I remember when Hope Of The States seemed quite promising, marrying the outlandish to the epic. Recently however, they seem determined to soften the edges that initially made them contenders. It gets quite loud and pushes the buttons marked 'big', but eventually feels a little empty.
Keane - Crystal Ball (Island)
That new Keane album sounded alright the first few times I listened to it, but I slowly woke up to the fact that it just impressed on the grounds that the first album was so poor. After the ballsy (for them at least) 'Is It Any Wonder?', this is back in 'Everybody's Changing' territory for the twenty-first century's Aled Jones and his two backing muppets. Not very good at all.
Justus Kohncke - Advance (Kompakt)
Ah, this is more like it! Kompakt's funkiest artist, Justus Kohncke makes with the late-night grooves on this little number, liberally sprinkled with dirty guitar and what sound like actual live drums! Nice work, Mr Kohncke. B-side, 'Overhead' is just as good too.
Lazy-B - Underwear Goes Inside The Pants (Universal)
I absolutely loathe this kind of stuff. I hated that Baz Luhrmann single from a few years back and I fucking hate this too. Nobody should do this spoken word thing, especially not the guy from Aqua and sub-Bill Hicks comic, Greg Giraldo. Just fuck off already.
Lil' Jon - Snap Yo Fingers (TVT)
I'm kind of glad that the whole cult of Lil' Jon hasn't really caught fire on these shores, as, and I say this even though I know how old it will make me sound, crunk music just sounds like an annoying ringtone to me. It's so minimal and cheap-sounding that I don't think any crunk producer can lay claim to advancing the cause of hip-hop music really. That Cassie tune, 'Me & U' is pretty good, but really this is braindead bollocks that has all the joy of having an angry wasp stuck down your ear for four minutes.
McAlmont & Butler - Speed (Rough Trade)
Everything that McAlmont & Butler do, for me anyway, will forever be in the shadow of 'Yes', one of the greatest songs of the '90s, nay, of all time. This one-off, limited 7" release doesn't surpass that monolith, but it's pretty classy stuff all the same. Anything that David McAlmont lends his pipes to is always going to be listenable though. A welcome addition to their collective catalogue.
Mekon - Boy Bitten/Blood On The Moon (Wall Of Sound/PIAS)
John Gosling is back with some filthy, dirty, mucky electro-trash that Genesis P. Orridge (his ex-Psychic TV comrade) would be proud of. 'Boy Bitten' has a deadpan vocal from Phillippa Horan that is at turns scary and sexy, while 'Blood On The Moon' has Suicide's Alan Vega and one Mr Bobby Gillespie on the mics. It's sonically harsh and confrontational and it's also pretty fucking good. Vega is the star of the show, but it does make you wonder why Gillespie didn't go down this road with Riot City Blues. If this wasn't enough, there are also remixes from Padded Cell (giving 'Boy Bitten' a lo-slung, death disco makeover) and In Flagranti (whose remix of 'Blood...' I have yet to hear, so if anyone out there has it, y'know, fling it my way) to round out the package. Neato!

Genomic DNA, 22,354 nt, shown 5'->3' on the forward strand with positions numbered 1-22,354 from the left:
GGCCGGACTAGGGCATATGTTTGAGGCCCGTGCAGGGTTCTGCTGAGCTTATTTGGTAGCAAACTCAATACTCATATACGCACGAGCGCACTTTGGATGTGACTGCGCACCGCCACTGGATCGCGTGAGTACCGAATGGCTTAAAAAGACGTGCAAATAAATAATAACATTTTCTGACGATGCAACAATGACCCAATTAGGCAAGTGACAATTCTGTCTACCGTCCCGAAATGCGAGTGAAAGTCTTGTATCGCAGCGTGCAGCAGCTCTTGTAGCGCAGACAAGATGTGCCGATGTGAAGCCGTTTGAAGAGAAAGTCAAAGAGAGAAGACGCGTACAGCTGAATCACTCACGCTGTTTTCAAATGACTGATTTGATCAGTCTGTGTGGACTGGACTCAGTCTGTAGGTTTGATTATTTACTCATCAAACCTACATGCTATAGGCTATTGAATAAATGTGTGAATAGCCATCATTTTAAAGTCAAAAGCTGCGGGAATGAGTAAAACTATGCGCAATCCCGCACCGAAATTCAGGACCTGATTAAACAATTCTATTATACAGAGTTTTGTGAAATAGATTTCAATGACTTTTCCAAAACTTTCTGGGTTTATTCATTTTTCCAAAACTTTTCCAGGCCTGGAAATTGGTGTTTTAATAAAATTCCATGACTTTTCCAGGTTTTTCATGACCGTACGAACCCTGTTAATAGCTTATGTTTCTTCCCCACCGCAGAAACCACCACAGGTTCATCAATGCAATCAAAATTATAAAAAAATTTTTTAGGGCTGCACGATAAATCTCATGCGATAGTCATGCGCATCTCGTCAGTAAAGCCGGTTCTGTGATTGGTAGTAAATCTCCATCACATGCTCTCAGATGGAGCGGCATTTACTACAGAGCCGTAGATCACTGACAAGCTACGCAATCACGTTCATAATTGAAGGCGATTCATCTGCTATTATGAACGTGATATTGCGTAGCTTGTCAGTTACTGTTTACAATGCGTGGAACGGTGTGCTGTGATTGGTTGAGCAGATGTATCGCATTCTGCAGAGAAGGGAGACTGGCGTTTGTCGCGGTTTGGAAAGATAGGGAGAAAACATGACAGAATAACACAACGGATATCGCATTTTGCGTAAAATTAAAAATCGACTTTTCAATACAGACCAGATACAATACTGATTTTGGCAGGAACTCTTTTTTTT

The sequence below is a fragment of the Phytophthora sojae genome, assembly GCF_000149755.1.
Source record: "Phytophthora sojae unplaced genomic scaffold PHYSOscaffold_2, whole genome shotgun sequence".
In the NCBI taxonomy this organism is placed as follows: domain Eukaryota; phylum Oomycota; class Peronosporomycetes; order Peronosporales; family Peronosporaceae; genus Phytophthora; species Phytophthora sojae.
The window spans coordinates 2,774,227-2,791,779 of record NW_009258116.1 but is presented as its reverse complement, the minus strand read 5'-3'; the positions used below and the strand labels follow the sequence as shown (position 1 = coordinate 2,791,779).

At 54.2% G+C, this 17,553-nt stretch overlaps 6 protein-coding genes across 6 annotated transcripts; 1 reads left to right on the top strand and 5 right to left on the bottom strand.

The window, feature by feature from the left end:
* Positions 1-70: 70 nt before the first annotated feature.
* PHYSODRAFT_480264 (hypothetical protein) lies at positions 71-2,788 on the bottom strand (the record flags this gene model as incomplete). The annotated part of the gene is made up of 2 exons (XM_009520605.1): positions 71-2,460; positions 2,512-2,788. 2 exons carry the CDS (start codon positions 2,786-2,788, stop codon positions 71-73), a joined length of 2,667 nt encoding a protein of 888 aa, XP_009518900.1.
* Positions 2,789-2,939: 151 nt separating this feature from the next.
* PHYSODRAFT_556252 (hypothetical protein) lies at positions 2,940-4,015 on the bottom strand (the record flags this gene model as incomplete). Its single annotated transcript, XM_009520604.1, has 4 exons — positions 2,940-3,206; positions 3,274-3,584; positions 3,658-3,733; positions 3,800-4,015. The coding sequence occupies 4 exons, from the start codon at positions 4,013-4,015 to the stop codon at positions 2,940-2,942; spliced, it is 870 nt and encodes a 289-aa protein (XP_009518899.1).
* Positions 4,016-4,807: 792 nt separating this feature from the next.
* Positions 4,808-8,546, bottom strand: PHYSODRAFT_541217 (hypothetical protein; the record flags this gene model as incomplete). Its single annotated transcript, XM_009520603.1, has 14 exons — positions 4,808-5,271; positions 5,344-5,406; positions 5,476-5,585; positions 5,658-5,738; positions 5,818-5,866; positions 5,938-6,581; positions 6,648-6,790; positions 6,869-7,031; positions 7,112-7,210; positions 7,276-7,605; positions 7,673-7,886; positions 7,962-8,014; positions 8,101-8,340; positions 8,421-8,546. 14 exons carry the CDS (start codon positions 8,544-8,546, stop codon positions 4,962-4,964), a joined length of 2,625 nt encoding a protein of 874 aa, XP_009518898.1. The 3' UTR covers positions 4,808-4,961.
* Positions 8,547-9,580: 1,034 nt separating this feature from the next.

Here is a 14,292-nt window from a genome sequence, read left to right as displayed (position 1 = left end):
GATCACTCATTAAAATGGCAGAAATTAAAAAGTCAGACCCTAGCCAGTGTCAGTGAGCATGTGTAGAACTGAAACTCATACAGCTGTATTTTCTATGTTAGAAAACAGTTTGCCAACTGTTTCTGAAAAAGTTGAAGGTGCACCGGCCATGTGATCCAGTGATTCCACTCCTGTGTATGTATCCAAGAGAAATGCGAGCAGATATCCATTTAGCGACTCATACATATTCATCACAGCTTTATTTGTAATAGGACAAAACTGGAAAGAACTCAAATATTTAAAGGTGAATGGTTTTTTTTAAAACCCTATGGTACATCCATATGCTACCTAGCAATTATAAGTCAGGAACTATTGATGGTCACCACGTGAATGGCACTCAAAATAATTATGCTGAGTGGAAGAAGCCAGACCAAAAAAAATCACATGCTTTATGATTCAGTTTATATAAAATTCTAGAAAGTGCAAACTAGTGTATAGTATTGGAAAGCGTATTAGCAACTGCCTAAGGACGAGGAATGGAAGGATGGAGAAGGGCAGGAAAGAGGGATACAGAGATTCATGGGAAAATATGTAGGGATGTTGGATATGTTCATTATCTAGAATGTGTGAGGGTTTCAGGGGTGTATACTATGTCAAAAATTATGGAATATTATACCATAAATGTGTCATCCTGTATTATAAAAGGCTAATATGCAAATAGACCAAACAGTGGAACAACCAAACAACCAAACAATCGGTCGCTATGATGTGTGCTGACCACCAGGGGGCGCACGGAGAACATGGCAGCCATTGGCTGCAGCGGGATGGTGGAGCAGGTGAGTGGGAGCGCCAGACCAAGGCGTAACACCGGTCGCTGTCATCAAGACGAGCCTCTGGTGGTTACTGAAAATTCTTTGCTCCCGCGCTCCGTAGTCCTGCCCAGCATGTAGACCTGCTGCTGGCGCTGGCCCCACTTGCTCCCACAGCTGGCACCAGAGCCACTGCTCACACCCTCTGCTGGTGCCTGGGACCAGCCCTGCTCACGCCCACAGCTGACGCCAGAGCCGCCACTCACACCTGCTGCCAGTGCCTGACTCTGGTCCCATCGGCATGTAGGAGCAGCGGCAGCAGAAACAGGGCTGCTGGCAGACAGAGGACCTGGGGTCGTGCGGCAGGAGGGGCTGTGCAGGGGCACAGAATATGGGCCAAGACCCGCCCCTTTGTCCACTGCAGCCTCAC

The Meligrove Band - Everyone's A Winner (V2)
Above-par indie-rock from the bloggers' favourites' album Planets Conspire. Anyone pining for Wolf Parade who finds Sunset Rubdown a little too weird could do worse than to check these guys out.
Morrissey - In The Future When All's Well (Sanctuary)
Mozza continues to release Ringleader's strongest songs as singles. On this one, Tony Visconti's presence looms large and it's got a cracking 70s rock feel to it. It also helps that it sounds a bit like 'Cigarettes & Alcohol' at the beginning.
Pharrell feat. Kanye West - Number One (Virgin)
You get the feeling when listening to this abomination that it's one once-good hitmaker handing over to the hitmaker of choice right now. You can't help but think though that maybe Kanye should have produced this and then kept it to himself, issuing a restraining order to Pharrell to not come within 100 miles of it. Oh Pharrell, what happened?
The Rogers Sisters - Why Won't You (Too Pure)
The Rogers Sisters are one of those bands who you think would probably be mega-huge if they could just get a break now and then. There are definitely dumber, less-proficient bands who have crossed over. The buzzy, choppy, turbo-charged scuzz-rock of 'Why Won't You' probably won't change their fortunes, however. Destined to be a support band for the rest of their career.
Thom Yorke - Harrowdown Hill (XL)
This probably would have been a sure-fire SOTW, but I question the motive behind releasing a single from a solo album that Yorke isn't even promoting. That aside though, this is astounding stuff. A political statement about the tragic death of weapons inspector, David Kelly wrapped up in an insidiously funky tune. It'd be nice to see this in the top ten.